Food

What’s the difference between Halal and Jhatka?

1. The Story of Slaughter

The Story of Slaughter

Every now and then we come across the words- Jhatka and Halal, but the question is what exactly they mean and why is so much of a fuss around them. Well, both are methods of slaughtering animals for consumption in two different communities. While Muslims follow the practice of Halal, the Sikh community prefers Jhatka. Now the question is, what’s the difference? Read below to know the difference and much more.

2. Halal Meat

Halal Meat
The term Halal in Arabic means- fit for human consumption. Following is the meaning and ideology- Muslim community consumes Halal meat. The process involves a swipe with a sharp blade across the animal’s neck. In Halal, the animal is slaughtered slowly with holy lines from Quran. The process involves the complete draining out of the animal’s blood. (Image courtesy: Pixabay)

3. Jhatka Meat

Jhatka Meat
The term Jhatka, in Hindi means-swift. In this process, the animal’s head is severed in one single blow and the animal dies instantly. (Image courtesy: Pixabay)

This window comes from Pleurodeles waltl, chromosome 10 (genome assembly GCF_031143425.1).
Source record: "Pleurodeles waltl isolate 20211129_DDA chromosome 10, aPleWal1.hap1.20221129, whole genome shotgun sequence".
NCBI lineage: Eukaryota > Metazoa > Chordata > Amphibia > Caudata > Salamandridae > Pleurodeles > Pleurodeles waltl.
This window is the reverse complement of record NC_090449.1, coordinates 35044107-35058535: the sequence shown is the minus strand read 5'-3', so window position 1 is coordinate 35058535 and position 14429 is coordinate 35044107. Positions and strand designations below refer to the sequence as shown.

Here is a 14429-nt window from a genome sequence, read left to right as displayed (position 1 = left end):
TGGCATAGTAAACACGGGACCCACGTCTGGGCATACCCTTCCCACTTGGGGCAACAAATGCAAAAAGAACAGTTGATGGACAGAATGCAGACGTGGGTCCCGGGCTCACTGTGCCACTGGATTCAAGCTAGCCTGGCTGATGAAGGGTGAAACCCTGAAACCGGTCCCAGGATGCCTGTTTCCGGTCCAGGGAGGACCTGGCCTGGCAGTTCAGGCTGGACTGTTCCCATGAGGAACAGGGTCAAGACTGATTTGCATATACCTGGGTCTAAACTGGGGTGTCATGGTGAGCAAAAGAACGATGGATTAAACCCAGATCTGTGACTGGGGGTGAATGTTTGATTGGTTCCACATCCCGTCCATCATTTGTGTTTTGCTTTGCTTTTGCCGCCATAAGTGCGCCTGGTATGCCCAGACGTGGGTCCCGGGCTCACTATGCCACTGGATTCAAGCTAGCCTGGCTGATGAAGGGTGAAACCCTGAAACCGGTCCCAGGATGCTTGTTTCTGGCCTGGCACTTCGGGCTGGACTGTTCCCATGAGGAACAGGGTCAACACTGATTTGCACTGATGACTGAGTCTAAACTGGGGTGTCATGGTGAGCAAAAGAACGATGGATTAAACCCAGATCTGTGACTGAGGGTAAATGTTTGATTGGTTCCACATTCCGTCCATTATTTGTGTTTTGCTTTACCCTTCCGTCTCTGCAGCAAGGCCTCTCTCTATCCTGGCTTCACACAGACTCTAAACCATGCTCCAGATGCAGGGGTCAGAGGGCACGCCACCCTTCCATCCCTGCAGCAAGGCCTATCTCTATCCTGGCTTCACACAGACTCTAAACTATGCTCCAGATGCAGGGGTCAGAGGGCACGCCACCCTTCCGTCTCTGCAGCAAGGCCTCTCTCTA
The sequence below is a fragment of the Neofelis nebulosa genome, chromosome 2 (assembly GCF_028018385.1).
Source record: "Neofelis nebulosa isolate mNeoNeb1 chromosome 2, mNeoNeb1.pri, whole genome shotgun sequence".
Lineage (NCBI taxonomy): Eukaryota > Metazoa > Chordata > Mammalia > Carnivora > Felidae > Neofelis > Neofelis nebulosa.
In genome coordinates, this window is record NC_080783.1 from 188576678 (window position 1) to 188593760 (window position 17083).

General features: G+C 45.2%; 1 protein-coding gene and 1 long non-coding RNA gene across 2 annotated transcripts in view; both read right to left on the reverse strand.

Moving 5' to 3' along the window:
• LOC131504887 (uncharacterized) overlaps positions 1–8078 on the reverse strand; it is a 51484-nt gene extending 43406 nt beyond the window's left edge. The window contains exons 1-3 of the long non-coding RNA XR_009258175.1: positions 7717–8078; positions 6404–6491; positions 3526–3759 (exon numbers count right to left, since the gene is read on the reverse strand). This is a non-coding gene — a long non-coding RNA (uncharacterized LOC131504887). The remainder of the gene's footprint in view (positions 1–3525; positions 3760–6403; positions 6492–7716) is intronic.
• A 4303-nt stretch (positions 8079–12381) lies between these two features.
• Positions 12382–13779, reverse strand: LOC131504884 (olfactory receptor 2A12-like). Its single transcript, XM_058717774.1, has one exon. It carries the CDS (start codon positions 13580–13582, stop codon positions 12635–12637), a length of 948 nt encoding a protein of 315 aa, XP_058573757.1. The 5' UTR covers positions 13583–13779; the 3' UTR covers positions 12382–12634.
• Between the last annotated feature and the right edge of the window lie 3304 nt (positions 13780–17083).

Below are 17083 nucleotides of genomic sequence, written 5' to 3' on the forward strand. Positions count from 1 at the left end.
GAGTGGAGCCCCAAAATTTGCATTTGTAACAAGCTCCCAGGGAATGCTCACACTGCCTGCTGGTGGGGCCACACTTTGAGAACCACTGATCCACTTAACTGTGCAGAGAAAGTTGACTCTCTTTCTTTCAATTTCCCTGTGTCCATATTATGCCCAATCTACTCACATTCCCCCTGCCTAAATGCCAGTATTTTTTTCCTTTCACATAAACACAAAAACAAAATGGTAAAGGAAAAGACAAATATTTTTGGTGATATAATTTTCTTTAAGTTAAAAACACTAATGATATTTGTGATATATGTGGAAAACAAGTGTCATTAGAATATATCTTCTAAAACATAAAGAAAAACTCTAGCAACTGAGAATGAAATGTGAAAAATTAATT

4. Religious Take

Religious Take
The Muslim community considers Halal meat healthier over Jhakta, whereas, Sikh community prefers Jhatka as it gives least pain to the animal. (Image courtesy: Pixabay)

5. Experts Take

Experts Take
According to health experts, Halal is considered healthier because, after slaughter, blood is drained from the animal’s arteries, rejecting most toxins because the heart continues to pump for a few seconds after slaughter. In Jhatka, not all the blood is drained, leaving the meat tougher and drier. (Image courtesy: Pixabay)

6. Biological Take

Biological Take
The logic is the less an animal struggles, the better the meat. When animals face trauma, the glycogen content in the muscles is activated, leaving the meat tough. To keep the meat tender and juicy, the pH count in the animal should ideally be around 5.4 after slaughter. In Jhatka, it goes up to as high as 7 while in Halal the struggle is lesser by at least 20 per cent.

Well, whatever is the way, meat is meat and slaughter is slaughter, all that matters is the faith of community and peace in the society. (Image courtesy: Pixabay)

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